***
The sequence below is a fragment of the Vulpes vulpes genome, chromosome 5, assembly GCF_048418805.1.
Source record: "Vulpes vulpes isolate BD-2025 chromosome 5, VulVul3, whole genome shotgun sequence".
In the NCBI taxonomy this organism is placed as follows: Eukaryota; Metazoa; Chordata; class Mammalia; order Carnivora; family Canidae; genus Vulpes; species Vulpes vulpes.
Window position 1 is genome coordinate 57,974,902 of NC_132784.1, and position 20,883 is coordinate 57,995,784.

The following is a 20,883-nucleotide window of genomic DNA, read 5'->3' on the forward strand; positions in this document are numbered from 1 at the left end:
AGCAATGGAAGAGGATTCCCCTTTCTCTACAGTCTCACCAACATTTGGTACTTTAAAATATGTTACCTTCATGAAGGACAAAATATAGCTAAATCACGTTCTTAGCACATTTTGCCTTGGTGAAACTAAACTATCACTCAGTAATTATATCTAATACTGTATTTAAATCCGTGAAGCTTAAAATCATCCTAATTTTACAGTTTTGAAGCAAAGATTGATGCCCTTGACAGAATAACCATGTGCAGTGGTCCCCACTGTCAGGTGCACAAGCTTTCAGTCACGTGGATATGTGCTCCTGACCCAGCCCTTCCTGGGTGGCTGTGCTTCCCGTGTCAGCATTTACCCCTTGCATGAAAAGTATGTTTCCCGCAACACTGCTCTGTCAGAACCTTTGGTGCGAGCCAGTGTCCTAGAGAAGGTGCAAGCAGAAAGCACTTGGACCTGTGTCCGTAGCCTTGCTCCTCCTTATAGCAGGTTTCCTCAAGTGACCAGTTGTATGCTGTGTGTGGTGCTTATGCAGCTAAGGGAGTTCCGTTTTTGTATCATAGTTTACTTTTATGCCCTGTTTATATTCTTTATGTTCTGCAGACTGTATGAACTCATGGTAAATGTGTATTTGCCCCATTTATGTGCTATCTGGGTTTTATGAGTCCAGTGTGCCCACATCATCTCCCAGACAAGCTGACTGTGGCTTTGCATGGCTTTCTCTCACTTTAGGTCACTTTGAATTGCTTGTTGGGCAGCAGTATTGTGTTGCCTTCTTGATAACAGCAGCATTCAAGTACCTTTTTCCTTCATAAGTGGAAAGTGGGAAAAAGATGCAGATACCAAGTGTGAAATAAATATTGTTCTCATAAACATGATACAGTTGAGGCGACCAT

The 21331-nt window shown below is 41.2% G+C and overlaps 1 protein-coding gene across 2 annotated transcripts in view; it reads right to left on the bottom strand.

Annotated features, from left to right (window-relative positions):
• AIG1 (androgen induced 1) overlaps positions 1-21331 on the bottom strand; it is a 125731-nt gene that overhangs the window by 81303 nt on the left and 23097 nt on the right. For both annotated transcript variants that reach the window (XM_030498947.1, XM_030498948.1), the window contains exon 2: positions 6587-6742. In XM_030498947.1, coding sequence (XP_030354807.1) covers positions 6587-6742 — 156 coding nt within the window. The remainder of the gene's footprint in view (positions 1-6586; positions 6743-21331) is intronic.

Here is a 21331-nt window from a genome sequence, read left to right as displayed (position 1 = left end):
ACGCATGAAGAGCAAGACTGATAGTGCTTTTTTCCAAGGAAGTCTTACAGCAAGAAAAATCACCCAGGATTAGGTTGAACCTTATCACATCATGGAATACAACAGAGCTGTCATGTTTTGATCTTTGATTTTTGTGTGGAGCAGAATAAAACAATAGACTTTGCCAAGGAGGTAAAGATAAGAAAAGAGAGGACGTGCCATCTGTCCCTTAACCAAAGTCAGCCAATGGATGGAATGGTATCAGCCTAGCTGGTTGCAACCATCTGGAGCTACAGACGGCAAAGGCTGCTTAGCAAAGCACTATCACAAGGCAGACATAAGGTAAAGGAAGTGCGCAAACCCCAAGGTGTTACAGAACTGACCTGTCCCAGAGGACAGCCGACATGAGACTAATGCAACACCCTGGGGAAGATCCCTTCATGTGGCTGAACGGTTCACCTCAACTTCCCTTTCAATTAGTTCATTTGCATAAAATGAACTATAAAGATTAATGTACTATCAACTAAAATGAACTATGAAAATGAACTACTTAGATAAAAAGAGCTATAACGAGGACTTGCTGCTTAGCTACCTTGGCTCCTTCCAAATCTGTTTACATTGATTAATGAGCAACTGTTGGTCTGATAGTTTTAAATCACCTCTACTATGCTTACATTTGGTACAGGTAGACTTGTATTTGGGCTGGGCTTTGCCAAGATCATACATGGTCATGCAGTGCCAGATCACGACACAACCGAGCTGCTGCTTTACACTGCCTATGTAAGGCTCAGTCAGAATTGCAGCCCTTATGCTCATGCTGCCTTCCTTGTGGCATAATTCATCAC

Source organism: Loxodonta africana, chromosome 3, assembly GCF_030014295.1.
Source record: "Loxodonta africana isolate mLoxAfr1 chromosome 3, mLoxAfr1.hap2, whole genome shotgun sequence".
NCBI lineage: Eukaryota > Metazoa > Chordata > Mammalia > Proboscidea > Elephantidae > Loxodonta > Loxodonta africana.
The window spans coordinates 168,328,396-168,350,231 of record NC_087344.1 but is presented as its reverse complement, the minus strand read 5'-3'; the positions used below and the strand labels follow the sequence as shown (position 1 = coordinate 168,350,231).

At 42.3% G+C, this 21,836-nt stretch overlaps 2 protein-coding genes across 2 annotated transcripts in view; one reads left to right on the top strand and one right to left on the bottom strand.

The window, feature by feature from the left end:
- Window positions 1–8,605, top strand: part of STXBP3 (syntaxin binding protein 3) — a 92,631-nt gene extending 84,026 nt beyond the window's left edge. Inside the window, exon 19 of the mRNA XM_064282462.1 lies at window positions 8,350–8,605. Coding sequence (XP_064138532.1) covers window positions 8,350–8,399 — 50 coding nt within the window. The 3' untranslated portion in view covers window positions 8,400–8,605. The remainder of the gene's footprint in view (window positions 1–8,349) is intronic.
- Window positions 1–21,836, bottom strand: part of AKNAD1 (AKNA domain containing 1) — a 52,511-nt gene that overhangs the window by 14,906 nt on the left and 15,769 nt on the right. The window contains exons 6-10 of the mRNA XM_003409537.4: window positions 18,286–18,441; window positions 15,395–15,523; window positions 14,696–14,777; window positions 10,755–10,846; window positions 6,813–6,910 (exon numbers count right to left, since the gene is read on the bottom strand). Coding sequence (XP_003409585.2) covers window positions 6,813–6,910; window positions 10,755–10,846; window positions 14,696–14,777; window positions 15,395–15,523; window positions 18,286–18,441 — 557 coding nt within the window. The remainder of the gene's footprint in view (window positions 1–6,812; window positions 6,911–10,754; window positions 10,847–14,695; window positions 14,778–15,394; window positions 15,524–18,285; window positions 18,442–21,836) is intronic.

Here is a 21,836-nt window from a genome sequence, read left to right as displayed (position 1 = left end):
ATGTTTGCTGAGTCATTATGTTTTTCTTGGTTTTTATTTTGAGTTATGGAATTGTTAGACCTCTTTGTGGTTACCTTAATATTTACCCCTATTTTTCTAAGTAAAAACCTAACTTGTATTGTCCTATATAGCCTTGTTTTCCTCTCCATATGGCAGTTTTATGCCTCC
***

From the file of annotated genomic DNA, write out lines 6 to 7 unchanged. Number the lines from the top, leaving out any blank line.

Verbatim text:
AGCAATGGAAGAGGATTCCCCTTTCTCTACAGTCTCACCAACATTTGGTACTTTAAAATATGTTACCTTCATGAAGGACAAAATATAGCTAAATCACGTTCTTAGCACATTTTGCCTTGGTGAAACTAAACTATCACTCAGTAATTATATCTAATACTGTATTTAAATCCGTGAAGCTTAAAATCATCCTAATTTTACAGTTTTGAAGCAAAGATTGATGCCCTTGACAGAATAACCATGTGCAGTGGTCCCCACTGTCAGGTGCACAAGCTTTCAGTCACGTGGATATGTGCTCCTGACCCAGCCCTTCCTGGGTGGCTGTGCTTCCCGTGTCAGCATTTACCCCTTGCATGAAAAGTATGTTTCCCGCAACACTGCTCTGTCAGAACCTTTGGTGCGAGCCAGTGTCCTAGAGAAGGTGCAAGCAGAAAGCACTTGGACCTGTGTCCGTAGCCTTGCTCCTCCTTATAGCAGGTTTCCTCAAGTGACCAGTTGTATGCTGTGTGTGGTGCTTATGCAGCTAAGGGAGTTCCGTTTTTGTATCATAGTTTACTTTTATGCCCTGTTTATATTCTTTATGTTCTGCAGACTGTATGAACTCATGGTAAATGTGTATTTGCCCCATTTATGTGCTATCTGGGTTTTATGAGTCCAGTGTGCCCACATCATCTCCCAGACAAGCTGACTGTGGCTTTGCATGGCTTTCTCTCACTTTAGGTCACTTTGAATTGCTTGTTGGGCAGCAGTATTGTGTTGCCTTCTTGATAACAGCAGCATTCAAGTACCTTTTTCCTTCATAAGTGGAAAGTGGGAAAAAGATGCAGATACCAAGTGTGAAATAAATATTGTTCTCATAAACATGATACAGTTGAGGCGACCAT

The 21331-nt window shown below is 41.2% G+C and overlaps 1 protein-coding gene across 2 annotated transcripts in view; it reads right to left on the bottom strand.